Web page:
Google scientists are in the process of creating a bit of miracle technology for diabetics that painlessly checks blood sugar through a contact lens.
The announcement came last Thursday on Google’s blog where project co-founders Brian Otis and Babak Parviz detailed their new invention:
At Google[x], we wondered if miniaturized electronics—
think: chips and sensors so small they look like bits of glitter, and an antenna thinner than a human hair—might be a way to crack the mystery of tear glucose and measure it with greater accuracy.
The lens, according to the blog, is in the development phase, but Google is hoping to work with a smart lens company to develop the technology. Otis and Parviz said they are looking to work with other companies to create apps so the data is readily available to lens users. The ease of collection and instantaneous downloading of data would help many diabetics control their disease more precisely.
I am an insulin dependent (type 1) diabetic. I’ve lived with this disease for 36 years. The thought of not having to prick my fingers up to six times a day makes me jump for joy!
This device would be a painless way to continually test your blood all day. A more accurate look at how foods, exercises, or illness affect blood sugars can help avoid the serious complications possible with diabetes.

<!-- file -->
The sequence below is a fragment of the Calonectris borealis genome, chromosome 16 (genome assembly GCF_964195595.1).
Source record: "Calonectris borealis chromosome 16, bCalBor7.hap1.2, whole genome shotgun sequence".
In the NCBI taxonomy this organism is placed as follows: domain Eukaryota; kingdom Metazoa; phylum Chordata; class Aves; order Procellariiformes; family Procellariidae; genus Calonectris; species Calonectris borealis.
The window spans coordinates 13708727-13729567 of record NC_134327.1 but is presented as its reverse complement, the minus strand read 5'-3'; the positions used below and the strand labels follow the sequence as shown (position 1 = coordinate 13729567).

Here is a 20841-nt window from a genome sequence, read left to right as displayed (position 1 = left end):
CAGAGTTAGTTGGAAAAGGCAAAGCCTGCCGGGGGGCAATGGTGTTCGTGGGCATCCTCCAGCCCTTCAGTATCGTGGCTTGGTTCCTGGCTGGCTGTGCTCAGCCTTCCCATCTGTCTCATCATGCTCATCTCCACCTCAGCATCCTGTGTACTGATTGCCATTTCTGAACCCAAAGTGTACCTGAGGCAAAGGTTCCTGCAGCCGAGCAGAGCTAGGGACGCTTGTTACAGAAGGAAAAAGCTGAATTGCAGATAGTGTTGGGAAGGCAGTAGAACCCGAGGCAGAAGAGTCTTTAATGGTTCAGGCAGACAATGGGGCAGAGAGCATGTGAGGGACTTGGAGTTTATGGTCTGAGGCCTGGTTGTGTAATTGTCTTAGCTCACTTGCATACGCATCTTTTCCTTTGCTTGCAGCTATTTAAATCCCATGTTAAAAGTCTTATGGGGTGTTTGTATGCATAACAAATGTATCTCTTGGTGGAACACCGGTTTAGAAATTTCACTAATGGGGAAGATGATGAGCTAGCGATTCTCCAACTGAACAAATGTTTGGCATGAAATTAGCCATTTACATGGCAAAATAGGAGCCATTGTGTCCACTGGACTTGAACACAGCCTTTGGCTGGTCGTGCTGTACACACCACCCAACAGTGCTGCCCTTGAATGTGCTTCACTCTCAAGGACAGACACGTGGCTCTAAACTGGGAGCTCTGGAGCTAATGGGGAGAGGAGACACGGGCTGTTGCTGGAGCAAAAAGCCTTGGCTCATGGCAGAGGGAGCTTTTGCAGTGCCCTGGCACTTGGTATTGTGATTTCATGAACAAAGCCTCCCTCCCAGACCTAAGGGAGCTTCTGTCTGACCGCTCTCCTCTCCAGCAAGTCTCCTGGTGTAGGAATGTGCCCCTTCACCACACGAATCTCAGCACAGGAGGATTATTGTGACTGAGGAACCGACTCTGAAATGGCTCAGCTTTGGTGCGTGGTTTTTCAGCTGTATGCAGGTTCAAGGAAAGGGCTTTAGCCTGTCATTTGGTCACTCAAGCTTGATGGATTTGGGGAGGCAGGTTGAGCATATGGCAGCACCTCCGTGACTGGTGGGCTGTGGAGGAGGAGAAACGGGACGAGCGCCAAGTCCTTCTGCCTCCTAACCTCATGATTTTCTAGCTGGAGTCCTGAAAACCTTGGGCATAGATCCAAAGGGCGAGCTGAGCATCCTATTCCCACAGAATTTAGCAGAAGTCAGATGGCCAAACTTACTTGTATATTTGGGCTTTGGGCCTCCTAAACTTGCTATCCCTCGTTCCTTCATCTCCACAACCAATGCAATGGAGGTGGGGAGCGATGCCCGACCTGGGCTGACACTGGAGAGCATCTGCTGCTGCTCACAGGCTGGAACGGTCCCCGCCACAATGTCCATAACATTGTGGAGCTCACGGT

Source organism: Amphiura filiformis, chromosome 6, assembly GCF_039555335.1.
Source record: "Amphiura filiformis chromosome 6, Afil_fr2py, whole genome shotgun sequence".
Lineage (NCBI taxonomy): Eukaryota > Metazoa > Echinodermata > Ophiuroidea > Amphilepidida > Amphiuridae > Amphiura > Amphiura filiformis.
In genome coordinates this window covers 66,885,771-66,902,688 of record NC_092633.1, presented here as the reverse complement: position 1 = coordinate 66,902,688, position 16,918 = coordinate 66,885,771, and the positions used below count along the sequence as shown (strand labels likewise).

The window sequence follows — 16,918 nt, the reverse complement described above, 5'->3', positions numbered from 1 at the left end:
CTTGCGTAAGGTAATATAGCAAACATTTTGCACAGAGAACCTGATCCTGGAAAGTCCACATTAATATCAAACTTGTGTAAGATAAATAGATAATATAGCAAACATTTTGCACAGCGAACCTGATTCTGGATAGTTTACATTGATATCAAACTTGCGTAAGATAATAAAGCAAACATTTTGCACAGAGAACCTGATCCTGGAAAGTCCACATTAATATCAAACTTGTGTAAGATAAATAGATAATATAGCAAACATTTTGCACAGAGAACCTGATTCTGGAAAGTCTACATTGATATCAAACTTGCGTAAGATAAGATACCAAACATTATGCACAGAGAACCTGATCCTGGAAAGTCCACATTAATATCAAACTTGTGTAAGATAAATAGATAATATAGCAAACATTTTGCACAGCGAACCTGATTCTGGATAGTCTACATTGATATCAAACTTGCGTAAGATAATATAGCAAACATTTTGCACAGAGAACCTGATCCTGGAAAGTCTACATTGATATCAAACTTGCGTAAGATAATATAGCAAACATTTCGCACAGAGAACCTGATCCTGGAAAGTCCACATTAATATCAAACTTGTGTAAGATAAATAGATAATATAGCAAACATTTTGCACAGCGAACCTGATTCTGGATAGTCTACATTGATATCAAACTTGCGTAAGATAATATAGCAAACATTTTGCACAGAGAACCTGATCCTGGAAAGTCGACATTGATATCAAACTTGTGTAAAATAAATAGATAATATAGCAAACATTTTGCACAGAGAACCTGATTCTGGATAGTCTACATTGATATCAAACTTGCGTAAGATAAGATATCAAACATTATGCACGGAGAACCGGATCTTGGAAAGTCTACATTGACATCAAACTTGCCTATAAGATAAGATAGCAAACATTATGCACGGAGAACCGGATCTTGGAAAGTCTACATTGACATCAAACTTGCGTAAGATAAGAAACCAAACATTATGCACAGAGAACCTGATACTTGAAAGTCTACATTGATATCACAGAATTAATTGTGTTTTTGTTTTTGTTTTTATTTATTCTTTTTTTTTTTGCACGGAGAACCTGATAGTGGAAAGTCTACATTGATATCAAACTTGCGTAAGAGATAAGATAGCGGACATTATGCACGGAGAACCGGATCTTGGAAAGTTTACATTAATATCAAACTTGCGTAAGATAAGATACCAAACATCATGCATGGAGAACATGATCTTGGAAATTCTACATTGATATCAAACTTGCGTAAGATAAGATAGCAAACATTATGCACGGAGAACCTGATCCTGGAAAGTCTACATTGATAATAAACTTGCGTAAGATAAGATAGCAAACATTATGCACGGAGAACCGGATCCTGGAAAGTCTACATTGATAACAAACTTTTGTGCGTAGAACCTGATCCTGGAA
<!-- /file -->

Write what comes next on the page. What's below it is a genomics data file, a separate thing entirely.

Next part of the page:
Many diabetics will say that drawing blood by pricking a finger is often Painful. Testing can be a time consuming part of the day. Every day I carry my insulin pump, glucose monitor, hand cleanser, glucose tablets, spare batteries, and assorted supplies. It’s easy to feel overloaded with all that stuff.
Technologies that lessen the “stuff” are always welcome! Combining the lens with an app on a smart phone, for example, would make data collection fast and incredibly easy. For diabetics with sight or mobility issues, this technology would be welcome relief from difficult tasks.
I encourage diabetics to look at the technology that is currently available for managing this chronic illness. There are a multitude of products to chose from and experts waiting to talk to you. Twitter and Facebook have communities sharing outreach programs, news, and the latest developments concerning diabetes. Call the American Diabetes Association or the Juvenile Diabetes Research Foundation for more information.
Please remember to always consult a physician or medical professional when making any health decisions.